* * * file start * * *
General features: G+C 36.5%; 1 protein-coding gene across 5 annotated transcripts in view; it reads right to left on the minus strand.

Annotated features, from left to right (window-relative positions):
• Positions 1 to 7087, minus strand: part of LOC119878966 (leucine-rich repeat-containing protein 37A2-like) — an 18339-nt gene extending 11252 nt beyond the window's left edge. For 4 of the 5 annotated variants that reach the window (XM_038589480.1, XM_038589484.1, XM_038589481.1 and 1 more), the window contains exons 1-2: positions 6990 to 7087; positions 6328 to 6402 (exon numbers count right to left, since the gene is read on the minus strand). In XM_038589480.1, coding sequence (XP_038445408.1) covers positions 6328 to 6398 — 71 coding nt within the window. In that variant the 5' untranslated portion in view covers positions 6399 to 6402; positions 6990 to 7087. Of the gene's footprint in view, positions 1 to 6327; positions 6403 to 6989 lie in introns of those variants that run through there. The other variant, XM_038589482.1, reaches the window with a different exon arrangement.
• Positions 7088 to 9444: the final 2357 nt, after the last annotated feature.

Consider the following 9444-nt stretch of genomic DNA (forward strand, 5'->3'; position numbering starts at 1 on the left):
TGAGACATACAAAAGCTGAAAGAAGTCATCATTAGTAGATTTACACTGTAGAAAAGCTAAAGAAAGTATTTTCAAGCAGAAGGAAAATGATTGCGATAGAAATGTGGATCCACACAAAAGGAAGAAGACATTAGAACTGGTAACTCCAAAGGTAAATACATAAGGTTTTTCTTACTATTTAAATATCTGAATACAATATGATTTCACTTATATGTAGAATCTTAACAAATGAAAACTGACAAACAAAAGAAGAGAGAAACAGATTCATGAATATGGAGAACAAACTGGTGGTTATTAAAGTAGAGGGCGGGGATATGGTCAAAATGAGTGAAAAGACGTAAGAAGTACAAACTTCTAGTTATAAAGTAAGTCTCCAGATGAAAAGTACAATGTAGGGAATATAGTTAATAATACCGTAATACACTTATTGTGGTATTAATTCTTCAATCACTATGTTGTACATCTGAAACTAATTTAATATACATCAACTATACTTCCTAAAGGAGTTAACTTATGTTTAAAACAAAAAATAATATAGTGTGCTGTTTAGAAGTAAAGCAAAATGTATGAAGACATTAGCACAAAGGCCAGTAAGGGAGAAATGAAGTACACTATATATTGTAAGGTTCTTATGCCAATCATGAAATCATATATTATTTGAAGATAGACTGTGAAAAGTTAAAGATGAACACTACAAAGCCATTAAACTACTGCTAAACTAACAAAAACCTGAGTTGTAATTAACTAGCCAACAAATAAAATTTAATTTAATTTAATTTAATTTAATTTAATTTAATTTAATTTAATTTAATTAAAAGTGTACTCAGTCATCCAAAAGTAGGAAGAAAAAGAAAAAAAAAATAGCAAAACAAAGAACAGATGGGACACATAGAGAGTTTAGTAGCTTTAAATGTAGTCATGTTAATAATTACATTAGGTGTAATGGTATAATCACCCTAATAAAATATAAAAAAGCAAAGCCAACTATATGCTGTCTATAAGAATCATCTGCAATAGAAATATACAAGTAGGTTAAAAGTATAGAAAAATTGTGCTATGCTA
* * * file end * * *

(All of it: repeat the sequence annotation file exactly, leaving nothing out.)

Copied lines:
General features: G+C 36.5%; 1 protein-coding gene across 5 annotated transcripts in view; it reads right to left on the minus strand.

Annotated features, from left to right (window-relative positions):
• Positions 1 to 7087, minus strand: part of LOC119878966 (leucine-rich repeat-containing protein 37A2-like) — an 18339-nt gene extending 11252 nt beyond the window's left edge. For 4 of the 5 annotated variants that reach the window (XM_038589480.1, XM_038589484.1, XM_038589481.1 and 1 more), the window contains exons 1-2: positions 6990 to 7087; positions 6328 to 6402 (exon numbers count right to left, since the gene is read on the minus strand). In XM_038589480.1, coding sequence (XP_038445408.1) covers positions 6328 to 6398 — 71 coding nt within the window. In that variant the 5' untranslated portion in view covers positions 6399 to 6402; positions 6990 to 7087. Of the gene's footprint in view, positions 1 to 6327; positions 6403 to 6989 lie in introns of those variants that run through there. The other variant, XM_038589482.1, reaches the window with a different exon arrangement.
• Positions 7088 to 9444: the final 2357 nt, after the last annotated feature.

Consider the following 9444-nt stretch of genomic DNA (forward strand, 5'->3'; position numbering starts at 1 on the left):
TGAGACATACAAAAGCTGAAAGAAGTCATCATTAGTAGATTTACACTGTAGAAAAGCTAAAGAAAGTATTTTCAAGCAGAAGGAAAATGATTGCGATAGAAATGTGGATCCACACAAAAGGAAGAAGACATTAGAACTGGTAACTCCAAAGGTAAATACATAAGGTTTTTCTTACTATTTAAATATCTGAATACAATATGATTTCACTTATATGTAGAATCTTAACAAATGAAAACTGACAAACAAAAGAAGAGAGAAACAGATTCATGAATATGGAGAACAAACTGGTGGTTATTAAAGTAGAGGGCGGGGATATGGTCAAAATGAGTGAAAAGACGTAAGAAGTACAAACTTCTAGTTATAAAGTAAGTCTCCAGATGAAAAGTACAATGTAGGGAATATAGTTAATAATACCGTAATACACTTATTGTGGTATTAATTCTTCAATCACTATGTTGTACATCTGAAACTAATTTAATATACATCAACTATACTTCCTAAAGGAGTTAACTTATGTTTAAAACAAAAAATAATATAGTGTGCTGTTTAGAAGTAAAGCAAAATGTATGAAGACATTAGCACAAAGGCCAGTAAGGGAGAAATGAAGTACACTATATATTGTAAGGTTCTTATGCCAATCATGAAATCATATATTATTTGAAGATAGACTGTGAAAAGTTAAAGATGAACACTACAAAGCCATTAAACTACTGCTAAACTAACAAAAACCTGAGTTGTAATTAACTAGCCAACAAATAAAATTTAATTTAATTTAATTTAATTTAATTTAATTTAATTTAATTTAATTTAATTAAAAGTGTACTCAGTCATCCAAAAGTAGGAAGAAAAAGAAAAAAAAAATAGCAAAACAAAGAACAGATGGGACACATAGAGAGTTTAGTAGCTTTAAATGTAGTCATGTTAATAATTACATTAGGTGTAATGGTATAATCACCCTAATAAAATATAAAAAAGCAAAGCCAACTATATGCTGTCTATAAGAATCATCTGCAATAGAAATATACAAGTAGGTTAAAAGTATAGAAAAATTGTGCTATGCTA